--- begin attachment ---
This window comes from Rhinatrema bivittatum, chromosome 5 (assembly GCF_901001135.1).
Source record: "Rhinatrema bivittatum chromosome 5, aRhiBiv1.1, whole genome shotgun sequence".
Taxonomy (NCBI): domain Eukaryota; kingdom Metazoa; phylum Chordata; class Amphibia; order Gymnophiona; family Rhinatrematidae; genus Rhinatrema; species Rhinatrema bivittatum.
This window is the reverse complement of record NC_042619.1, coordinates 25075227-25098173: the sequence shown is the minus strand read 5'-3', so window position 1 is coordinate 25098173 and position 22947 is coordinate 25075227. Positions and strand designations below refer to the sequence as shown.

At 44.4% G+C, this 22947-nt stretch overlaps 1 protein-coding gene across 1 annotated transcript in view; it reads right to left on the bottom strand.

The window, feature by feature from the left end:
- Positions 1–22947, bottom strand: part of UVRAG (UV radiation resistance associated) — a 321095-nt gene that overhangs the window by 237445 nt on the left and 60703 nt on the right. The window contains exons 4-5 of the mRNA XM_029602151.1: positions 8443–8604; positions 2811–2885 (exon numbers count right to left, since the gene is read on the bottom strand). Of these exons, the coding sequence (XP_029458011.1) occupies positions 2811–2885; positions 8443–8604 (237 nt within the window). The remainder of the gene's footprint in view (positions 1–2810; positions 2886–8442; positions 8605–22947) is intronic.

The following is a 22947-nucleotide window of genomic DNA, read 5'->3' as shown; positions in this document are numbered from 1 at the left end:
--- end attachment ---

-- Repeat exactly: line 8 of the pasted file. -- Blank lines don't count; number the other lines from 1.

The following is a 22947-nucleotide window of genomic DNA, read 5'->3' as shown; positions in this document are numbered from 1 at the left end: